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Helping more get on the housing ladder

By West Briton  |  Posted: March 20, 2014

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LAST weekend I officially opened a new housing development at Carharrack that has been built by Ocean Homes.

The housing was exactly the sort that we need more of in our area, with shared ownership and equity on offer, as well as social housing and others available on the open market.

It is these affordable and mixed developments that are helping first-time buyers get on the first rung of the property ladder and it was clear during my visit just how popular the housing is with younger families and couples who want a place of their own.

We need to make sure this aspiration becomes a reality and over the past couple of years the Government has been doing a lot to help people get their foot in the door. The 'Help to Buy' scheme, which comes in two parts, has already helped thousands.

The mortgage guarantee part underwrites some of the lenders' exposure to enable mortgage companies to offer 95 per cent mortgages and a deposit of just 5 per cent. Until the credit crunch, 95 per cent mortgages were very common and I remember using them to buy my first flat. Even with the economy in recovery first-time buyers are being given the impossible task of raising around a 30 per cent deposit, so this part of the scheme can really help.

The second element of 'Help to Buy' provides an equity loan for the deposit of households looking to buy a new-build home. As well as helping about 25,000 people already, it also makes sure new houses are being built because it provides the security for housing developers to get building and not sit on land reserves. This week the Chancellor announced that the scheme will be extended until 2020 and I believe this is another step to make sure home-ownership in Britain is the norm and not the preserve of the privileged few.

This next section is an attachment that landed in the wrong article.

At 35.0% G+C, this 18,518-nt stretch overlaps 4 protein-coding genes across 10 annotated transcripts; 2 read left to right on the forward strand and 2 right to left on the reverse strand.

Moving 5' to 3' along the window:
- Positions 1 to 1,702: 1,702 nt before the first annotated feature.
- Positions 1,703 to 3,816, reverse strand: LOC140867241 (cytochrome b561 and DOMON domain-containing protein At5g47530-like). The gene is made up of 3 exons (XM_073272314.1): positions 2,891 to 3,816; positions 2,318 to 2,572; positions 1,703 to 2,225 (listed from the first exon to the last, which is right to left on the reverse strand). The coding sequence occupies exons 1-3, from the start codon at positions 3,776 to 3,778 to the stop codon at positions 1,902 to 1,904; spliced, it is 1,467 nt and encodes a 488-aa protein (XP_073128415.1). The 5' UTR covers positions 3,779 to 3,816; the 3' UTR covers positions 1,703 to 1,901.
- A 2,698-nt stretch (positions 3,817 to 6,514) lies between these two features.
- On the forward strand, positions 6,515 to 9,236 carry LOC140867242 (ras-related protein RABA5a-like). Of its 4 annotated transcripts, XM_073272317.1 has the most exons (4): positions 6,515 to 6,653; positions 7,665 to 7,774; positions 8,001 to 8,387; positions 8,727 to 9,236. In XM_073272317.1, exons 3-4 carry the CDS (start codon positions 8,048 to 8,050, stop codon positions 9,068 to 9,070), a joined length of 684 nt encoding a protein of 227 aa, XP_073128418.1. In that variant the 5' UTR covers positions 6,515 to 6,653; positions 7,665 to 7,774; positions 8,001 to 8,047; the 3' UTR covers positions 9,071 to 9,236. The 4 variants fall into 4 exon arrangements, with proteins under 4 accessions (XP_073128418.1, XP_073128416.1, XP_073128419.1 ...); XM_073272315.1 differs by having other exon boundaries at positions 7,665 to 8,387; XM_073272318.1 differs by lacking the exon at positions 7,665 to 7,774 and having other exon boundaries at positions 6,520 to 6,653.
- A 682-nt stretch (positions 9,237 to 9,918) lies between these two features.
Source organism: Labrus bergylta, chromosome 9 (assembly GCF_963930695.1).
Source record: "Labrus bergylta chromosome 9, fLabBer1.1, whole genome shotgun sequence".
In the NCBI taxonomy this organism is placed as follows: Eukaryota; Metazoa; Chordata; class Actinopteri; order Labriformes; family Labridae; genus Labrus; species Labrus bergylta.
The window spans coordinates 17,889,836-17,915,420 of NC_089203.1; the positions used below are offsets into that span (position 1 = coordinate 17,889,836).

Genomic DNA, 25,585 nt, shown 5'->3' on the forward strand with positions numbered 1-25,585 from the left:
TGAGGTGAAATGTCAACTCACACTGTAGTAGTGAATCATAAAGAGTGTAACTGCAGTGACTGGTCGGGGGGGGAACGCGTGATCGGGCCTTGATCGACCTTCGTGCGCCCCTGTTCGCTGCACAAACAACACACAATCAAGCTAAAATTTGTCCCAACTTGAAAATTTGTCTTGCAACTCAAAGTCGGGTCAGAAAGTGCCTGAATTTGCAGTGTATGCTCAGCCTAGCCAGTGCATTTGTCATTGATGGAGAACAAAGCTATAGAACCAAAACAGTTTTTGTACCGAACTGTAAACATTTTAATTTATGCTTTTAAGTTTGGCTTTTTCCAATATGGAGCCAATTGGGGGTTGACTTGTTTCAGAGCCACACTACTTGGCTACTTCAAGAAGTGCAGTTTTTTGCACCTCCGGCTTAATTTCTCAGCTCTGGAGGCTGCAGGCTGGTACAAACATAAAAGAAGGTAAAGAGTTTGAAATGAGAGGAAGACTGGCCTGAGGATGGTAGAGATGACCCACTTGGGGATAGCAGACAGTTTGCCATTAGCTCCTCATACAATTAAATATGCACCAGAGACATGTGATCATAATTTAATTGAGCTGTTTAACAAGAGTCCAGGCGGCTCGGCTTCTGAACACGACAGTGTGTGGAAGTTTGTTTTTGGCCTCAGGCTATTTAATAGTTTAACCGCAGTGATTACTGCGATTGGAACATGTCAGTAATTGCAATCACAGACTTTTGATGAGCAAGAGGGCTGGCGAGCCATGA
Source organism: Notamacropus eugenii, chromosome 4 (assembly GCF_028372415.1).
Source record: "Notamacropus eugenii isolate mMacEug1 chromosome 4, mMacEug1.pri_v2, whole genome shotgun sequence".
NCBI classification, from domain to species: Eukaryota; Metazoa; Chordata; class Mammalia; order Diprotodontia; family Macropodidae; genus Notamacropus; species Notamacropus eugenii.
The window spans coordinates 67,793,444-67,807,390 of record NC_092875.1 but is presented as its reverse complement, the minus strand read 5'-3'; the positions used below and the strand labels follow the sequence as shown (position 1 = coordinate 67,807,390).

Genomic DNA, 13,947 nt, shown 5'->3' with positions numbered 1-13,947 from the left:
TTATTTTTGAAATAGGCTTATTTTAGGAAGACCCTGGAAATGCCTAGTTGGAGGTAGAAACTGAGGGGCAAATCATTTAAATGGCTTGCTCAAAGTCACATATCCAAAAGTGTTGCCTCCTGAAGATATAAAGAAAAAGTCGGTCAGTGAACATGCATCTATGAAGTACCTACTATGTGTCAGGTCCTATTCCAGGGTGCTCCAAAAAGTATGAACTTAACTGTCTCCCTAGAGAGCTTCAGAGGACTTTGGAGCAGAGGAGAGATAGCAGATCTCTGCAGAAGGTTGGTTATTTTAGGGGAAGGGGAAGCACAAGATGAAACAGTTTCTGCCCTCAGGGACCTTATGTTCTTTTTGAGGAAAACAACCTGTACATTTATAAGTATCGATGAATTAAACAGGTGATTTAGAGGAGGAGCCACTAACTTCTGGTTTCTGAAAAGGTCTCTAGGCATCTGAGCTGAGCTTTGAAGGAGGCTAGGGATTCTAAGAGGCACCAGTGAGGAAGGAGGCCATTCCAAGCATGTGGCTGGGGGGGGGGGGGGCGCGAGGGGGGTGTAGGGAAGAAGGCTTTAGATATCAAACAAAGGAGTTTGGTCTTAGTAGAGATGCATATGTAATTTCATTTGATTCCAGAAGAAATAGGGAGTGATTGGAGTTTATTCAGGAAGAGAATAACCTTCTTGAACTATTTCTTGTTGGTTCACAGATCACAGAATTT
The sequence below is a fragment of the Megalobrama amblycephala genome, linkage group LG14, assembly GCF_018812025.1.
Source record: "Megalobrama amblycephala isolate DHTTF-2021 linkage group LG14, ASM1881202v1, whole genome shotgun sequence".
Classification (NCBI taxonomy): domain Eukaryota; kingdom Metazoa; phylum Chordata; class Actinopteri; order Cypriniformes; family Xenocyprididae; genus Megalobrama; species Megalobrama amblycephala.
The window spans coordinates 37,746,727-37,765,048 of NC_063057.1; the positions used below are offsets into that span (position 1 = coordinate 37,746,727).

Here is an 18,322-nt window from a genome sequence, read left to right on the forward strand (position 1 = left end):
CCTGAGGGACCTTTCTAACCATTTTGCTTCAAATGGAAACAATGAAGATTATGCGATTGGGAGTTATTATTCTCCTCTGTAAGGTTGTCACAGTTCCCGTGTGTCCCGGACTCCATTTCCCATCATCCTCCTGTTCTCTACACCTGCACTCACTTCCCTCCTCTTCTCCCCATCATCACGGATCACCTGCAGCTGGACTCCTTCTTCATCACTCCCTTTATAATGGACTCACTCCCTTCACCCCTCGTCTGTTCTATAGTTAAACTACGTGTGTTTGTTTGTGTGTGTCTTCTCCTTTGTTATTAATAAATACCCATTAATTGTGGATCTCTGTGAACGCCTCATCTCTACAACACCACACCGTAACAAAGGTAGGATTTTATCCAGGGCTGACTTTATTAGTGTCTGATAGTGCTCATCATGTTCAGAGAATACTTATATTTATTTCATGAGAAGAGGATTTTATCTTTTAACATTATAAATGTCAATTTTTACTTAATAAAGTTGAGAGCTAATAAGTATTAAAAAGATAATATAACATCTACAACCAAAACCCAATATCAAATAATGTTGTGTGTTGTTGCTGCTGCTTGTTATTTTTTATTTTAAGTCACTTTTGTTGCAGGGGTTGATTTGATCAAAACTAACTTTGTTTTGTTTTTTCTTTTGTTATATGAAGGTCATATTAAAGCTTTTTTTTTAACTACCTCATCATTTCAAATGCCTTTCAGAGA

It is clear that we need to be building new and affordable housing in Cornwall to help those who dream of their own home and want to get on in life.

The development at Carharrack was also an example of one sensitive to the area, adding just a small extension to the village and not disruptive to the original community. I have always said that there needs to be a balance when it comes to new housing that makes sure the community is involved, and certainly that we should build on brownfield instead of greenfield whenever possible.

I want to make sure that we get these developments right but also that we encourage affordable housing to be built. Young families moving in to an area can really add to the economy and dynamic of a community and I look forward to opening my next development.

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